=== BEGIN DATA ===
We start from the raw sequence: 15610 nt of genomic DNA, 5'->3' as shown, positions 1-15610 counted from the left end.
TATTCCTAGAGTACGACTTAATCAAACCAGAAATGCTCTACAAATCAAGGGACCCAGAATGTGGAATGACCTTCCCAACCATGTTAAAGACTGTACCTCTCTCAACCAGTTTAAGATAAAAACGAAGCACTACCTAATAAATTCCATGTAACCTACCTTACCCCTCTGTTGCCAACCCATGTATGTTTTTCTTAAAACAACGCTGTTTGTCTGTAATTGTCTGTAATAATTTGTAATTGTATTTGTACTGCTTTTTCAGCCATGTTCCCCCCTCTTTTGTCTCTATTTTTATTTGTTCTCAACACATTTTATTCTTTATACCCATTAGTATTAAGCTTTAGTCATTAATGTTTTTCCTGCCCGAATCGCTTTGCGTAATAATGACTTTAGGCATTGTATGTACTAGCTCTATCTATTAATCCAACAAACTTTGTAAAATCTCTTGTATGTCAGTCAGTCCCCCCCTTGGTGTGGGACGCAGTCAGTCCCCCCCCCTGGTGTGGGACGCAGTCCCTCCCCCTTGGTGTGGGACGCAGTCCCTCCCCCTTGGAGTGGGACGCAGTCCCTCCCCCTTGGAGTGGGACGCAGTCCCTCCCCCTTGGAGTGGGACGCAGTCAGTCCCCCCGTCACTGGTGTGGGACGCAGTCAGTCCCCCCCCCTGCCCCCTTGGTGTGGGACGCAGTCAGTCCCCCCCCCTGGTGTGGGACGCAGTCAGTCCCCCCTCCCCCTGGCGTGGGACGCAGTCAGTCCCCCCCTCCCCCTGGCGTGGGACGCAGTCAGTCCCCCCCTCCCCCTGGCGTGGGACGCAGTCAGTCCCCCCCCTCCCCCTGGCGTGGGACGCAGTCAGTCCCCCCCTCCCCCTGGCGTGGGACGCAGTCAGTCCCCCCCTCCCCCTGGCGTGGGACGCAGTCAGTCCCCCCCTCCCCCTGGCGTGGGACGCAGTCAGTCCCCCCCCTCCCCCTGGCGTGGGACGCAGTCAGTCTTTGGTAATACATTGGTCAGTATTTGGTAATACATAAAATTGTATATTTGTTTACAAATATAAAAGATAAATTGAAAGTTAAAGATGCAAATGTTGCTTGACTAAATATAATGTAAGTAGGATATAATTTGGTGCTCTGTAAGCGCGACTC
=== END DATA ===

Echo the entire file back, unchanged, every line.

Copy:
We start from the raw sequence: 15610 nt of genomic DNA, 5'->3' as shown, positions 1-15610 counted from the left end.
TATTCCTAGAGTACGACTTAATCAAACCAGAAATGCTCTACAAATCAAGGGACCCAGAATGTGGAATGACCTTCCCAACCATGTTAAAGACTGTACCTCTCTCAACCAGTTTAAGATAAAAACGAAGCACTACCTAATAAATTCCATGTAACCTACCTTACCCCTCTGTTGCCAACCCATGTATGTTTTTCTTAAAACAACGCTGTTTGTCTGTAATTGTCTGTAATAATTTGTAATTGTATTTGTACTGCTTTTTCAGCCATGTTCCCCCCTCTTTTGTCTCTATTTTTATTTGTTCTCAACACATTTTATTCTTTATACCCATTAGTATTAAGCTTTAGTCATTAATGTTTTTCCTGCCCGAATCGCTTTGCGTAATAATGACTTTAGGCATTGTATGTACTAGCTCTATCTATTAATCCAACAAACTTTGTAAAATCTCTTGTATGTCAGTCAGTCCCCCCCTTGGTGTGGGACGCAGTCAGTCCCCCCCCCTGGTGTGGGACGCAGTCCCTCCCCCTTGGTGTGGGACGCAGTCCCTCCCCCTTGGAGTGGGACGCAGTCCCTCCCCCTTGGAGTGGGACGCAGTCCCTCCCCCTTGGAGTGGGACGCAGTCAGTCCCCCCGTCACTGGTGTGGGACGCAGTCAGTCCCCCCCCCTGCCCCCTTGGTGTGGGACGCAGTCAGTCCCCCCCCCTGGTGTGGGACGCAGTCAGTCCCCCCTCCCCCTGGCGTGGGACGCAGTCAGTCCCCCCCTCCCCCTGGCGTGGGACGCAGTCAGTCCCCCCCTCCCCCTGGCGTGGGACGCAGTCAGTCCCCCCCCTCCCCCTGGCGTGGGACGCAGTCAGTCCCCCCCTCCCCCTGGCGTGGGACGCAGTCAGTCCCCCCCTCCCCCTGGCGTGGGACGCAGTCAGTCCCCCCCTCCCCCTGGCGTGGGACGCAGTCAGTCCCCCCCCTCCCCCTGGCGTGGGACGCAGTCAGTCTTTGGTAATACATTGGTCAGTATTTGGTAATACATAAAATTGTATATTTGTTTACAAATATAAAAGATAAATTGAAAGTTAAAGATGCAAATGTTGCTTGACTAAATATAATGTAAGTAGGATATAATTTGGTGCTCTGTAAGCGCGACTC